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Most strategic planning has nothing to do with strategy. For a long, long time, people would plan out the activities they’re going to engage in. More recently, there has been a discipline called strategy. People have put those two things together to call something strategic planning. Unfortunately, those things are not the same: strategy and planning. So just putting them together and calling it strategic planning doesn’t help.

What most strategic planning is in the world of business has nothing to do with strategy. It’s a set of activities that the company says it’s going to do. We’re going to improve customer experience. We’re going to open this new plant. We’re going to start a new talent development program. A whole list of them, and they all sound good, but the results of all of those are not going to make the company happy because they didn’t have a strategy.

So what is a strategy? A strategy is an integrative set of choices that positions you on a playing field of your choice in a way that you win. So there’s a theory. Strategy has a theory. Here’s why we should be on this playing field, not this other one, and here’s how, on that playing field, we’re going to be better than anybody else at serving the customers on that playing field. That theory has to be coherent. It has to be doable. You have to be able to translate that into actions for it to be a great strategy.

Planning does not have to have any such coherence, and it typically is what people in manufacturing want. The few things they want, are to build a new plant, the marketing people want to launch a new brand, and the talent people want to hire more people. That tends to be a list that has no internal coherence to it and no specification of a way that that is going to accomplish collectively some goal for the company.

Why do leaders so often focus on planning? See, planning is quite comforting. Plans typically have to do with the resources you’re going to spend. So we’re going to build a plan. We’re going to hire some people. We’re going to launch a new product. Those are all things that are on the cost side of businesses. Who controls your costs? Who’s the customer of your costs? The answer is, you are. You decide how many square feet to lease, how many raw materials to buy, and how many people to hire. Those are more comfortable because you control them.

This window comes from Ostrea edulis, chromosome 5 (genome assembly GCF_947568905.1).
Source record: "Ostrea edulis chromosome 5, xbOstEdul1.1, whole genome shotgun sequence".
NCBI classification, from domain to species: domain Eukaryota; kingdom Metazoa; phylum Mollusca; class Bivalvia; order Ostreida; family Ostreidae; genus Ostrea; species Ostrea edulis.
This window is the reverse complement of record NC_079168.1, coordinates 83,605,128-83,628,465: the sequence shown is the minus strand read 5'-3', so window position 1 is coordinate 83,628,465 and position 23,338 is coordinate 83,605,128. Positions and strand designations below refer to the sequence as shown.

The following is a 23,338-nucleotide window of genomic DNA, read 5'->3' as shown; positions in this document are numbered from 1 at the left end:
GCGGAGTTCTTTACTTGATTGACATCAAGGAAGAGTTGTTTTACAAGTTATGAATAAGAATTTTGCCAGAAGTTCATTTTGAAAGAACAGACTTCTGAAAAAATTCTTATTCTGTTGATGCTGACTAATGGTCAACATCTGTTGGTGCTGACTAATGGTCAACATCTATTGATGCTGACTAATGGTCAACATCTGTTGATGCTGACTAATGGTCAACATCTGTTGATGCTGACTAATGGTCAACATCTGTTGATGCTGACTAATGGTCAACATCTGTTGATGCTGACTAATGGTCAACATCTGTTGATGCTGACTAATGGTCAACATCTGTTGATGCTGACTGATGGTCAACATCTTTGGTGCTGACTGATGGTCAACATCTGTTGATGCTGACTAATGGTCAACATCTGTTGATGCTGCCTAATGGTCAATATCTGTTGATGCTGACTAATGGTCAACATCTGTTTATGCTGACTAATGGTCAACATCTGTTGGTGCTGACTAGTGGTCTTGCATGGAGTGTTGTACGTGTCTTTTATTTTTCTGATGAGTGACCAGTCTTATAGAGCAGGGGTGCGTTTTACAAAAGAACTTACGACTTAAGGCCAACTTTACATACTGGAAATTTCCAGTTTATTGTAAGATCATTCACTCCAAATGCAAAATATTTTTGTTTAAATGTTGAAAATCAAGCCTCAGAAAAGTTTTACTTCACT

A strategy, on the other hand, specifies an outcome, a competitive outcome that you wish to achieve, which involves customers wanting your product or service enough that they will buy enough of it to make the profitability that you’d like to make. The tricky thing about that is that you don’t control them. You might wish you could, but you can’t. They decide, not you. That’s a harder trick. So that means putting yourself out and saying, here’s what we believe will happen. We can’t prove it in advance, and we can’t guarantee it, but this is what we want to have to happen and that we believe will happen.

It’s much easier to say, “I’ll ramp up my ad spend, I will hire more people, etc.,” than “I will have customers end up liking our offering more than those of competitors.” The tricky thing about planning is that while you’re planning, chances are at least one competitor is figuring out how to win.

If you’re trying to escape this planning trap, this comfort trap of doing something that’s comfortable but not good for you, how do you start?

The most important thing to recognize is that strategy will have angst associated with it. It’ll make you feel somewhat nervous because as a manager, chances are you’ve been taught you should do things that you can prove in advance. You can’t prove in advance that your strategy will succeed. You can look at a plan and say, well, all of these things are doable. Let’s just do those because they’re within our control. But they won’t add up to much. In strategy, you have to say, if our theory is right about what we can do and how the market will react, this will position us in an excellent way. Just accept the fact that you can’t be perfect on that, and you can’t know for sure. And that is not being a bad manager. That is being a great leader because you’re giving your organization the chance to do something great.

The second thing is to lay out the logic of your strategy clearly. What would have to be true about ourselves, about the industry, about competition, and about customers for this strategy to work? Why do you do that? It’s because you can then watch the world unfold. And if something that you say is in the logic that would have to be true for this to work is not working out quite the way you hoped, it’ll allow you to tweak your strategy. And strategy is a journey, what you want to have as a mechanism for tweaking it, honing it, and refining it so it gets better and better as you go along.